Yes, it is true that letter writing, although not commonplace, nor considered very important today, is important. I meant to say not that it wasn't important, but that it isn't considered important today, which is a different thing. Certainly, quick communication is important ( in some cases), but meaningful communication is as well, as David Pritchard so wisely said ( forgive me if this a misinterpretation).
And letters do linger long whereas words spoken are fleeting, and easily forgotten. I think it is sad that letter writing isn't so common now, and fewer people have any idea of how to write a proper letter, in the age of e-mail, phone, and IM, etc. I am of this age, so it it sadly includes me, although I didn't realize what e-mail was until I was nine, and in my younger years was pretty sheltered from technology. ;)

Offline Janet_W.

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Re: The language of Victorian letters
« Reply #27 on: March 31, 2006, 06:14:41 PM »
Manners and letter writing not in vogue? Mercy me! So those of us who are conscientious about good manners as well as personal and professional correspondence are to be relegated to the social dustbin?

Actually, I agree that good manners and carefully composed correspondence are not always the norm. But whether something is in vogue and/or typical should never be the issue . . . it should be whether something is RIGHT. And being aware of the feelings of others, then behaving in accordance with that awareness, is ALWAYS right, as is appropriately expressing one's self on paper, particularly after someone has treated you kindly and/or presented you with a gift, or if someone you know is grieving the loss of a loved one, or in professional circumstances.  

A good argument can be made that one's appearance isn't everything. Yet the way you look and the way I look--in terms of grooming and attire--says quite a bit about who we are. So it is with the written word.  And, of course, every time you and I post on this website we make an impression--for better or for worse--regarding our individual levels of kindness, civility, character, education, conscientiousness, flexibility, and a great deal more. All of this through the way we choose to arrange characters on a computer screen!

As for manners . . . the essence of good manners is being thoughtful of others. This is something parents should begin teaching their children--by example as well as by monitoring--from the late toddler stage on.  And yet I've observed and heard at supposedly professional offices, staffed by people 18 years and older, the following behaviors: loud and abrasive voices; self-induced belching followed by gales of laughter; indiscreet statements (i.e., telling a phone caller that someone who has temporarily stepped away "is in the bathroom; ya wanna wait til he gets out?"); mumbling; a lack of eye contact when responding to a question; chewing with one's mouth open; failure to clean up after one's self; the unabated use of inappropriate language; and--overall--a "me-ism" that makes "me" oh-so-cute--however I behave--and informs others that if you don't indulge my me-behavior, you risk becoming my victim.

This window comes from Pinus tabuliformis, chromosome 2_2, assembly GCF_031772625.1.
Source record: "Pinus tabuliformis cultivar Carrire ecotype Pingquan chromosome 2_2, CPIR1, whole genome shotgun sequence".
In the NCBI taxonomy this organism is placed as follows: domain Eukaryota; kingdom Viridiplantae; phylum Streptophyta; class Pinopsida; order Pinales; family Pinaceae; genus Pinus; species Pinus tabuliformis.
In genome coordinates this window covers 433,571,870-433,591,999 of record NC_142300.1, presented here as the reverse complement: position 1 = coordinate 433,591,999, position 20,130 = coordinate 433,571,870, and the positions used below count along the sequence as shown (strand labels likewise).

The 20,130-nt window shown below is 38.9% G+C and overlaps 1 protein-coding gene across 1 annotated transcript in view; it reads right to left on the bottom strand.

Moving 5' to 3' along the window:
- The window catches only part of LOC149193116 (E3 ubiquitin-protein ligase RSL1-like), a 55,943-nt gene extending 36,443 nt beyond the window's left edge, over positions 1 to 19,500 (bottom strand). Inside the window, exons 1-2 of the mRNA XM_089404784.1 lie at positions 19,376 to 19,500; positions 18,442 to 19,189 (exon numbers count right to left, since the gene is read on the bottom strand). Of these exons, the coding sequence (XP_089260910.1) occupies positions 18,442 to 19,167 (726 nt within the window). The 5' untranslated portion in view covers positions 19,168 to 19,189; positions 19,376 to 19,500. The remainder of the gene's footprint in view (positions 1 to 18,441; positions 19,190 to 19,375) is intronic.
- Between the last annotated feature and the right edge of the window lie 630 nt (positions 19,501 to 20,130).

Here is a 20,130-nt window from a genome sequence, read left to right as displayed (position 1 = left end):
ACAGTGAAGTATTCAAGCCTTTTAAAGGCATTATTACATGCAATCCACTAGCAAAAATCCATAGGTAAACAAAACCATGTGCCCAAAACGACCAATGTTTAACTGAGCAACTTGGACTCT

No wonder people flock to history-based websites, searching for something they sense is missing from their own lives!  

Offline imperial angel

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Re: The language of Victorian letters
« Reply #28 on: April 02, 2006, 06:29:41 PM »
Great analysis! I love the points you make! Manners and proper letter writing ought to be in vogue, and I am not saying they are not practiced by some people today, but it's more uncommon than it was in the age of Nicholas and Alexandra,etc. Certainly, in the business world, proper communication is supposedly esteemed, although in actual practice that sometimes fails, as your examples point out. In personal communication I would think it's rather the same. And doubtless back then, there were those who did not have the best manners too. ;)

Alixz

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Re: The language of Victorian letters
« Reply #29 on: April 05, 2006, 05:57:18 PM »
Some of our traditions have changed, but when I go to a bridal shower and the bride stands up at the end of opening all of her gifts and yells out "thank you", I am astonished.  Nothing ever comes in the mail!

Also at weddings, I dislike the printed "thank you scroll" left at everyone's place.

While it is nice to get a thank you note, I am always amazed to read one that says, "Frank and I will use your gift often.  Thank you so much,  Frank and Sue".  When I read manuals about thank you notes for my wedding, I read that they are to written by the bride and signed by her alone.  Always mention the groom, but never sign for him especially if you have already mentioned him in the body of the note.

Also, they are supposed to be sent within a month of the wedding.  Now I know that most brides are still working in this modern day and don't have all the time in the world to write a think you note, but any time in the first two months would be nice.

I think the best one I ever heard about was of the wedding where the happy couple expected money from everyone.  Just a couple of guests didn't bring money and brought a gift.  Those who brought a gift never got a thank you note ::)  ::)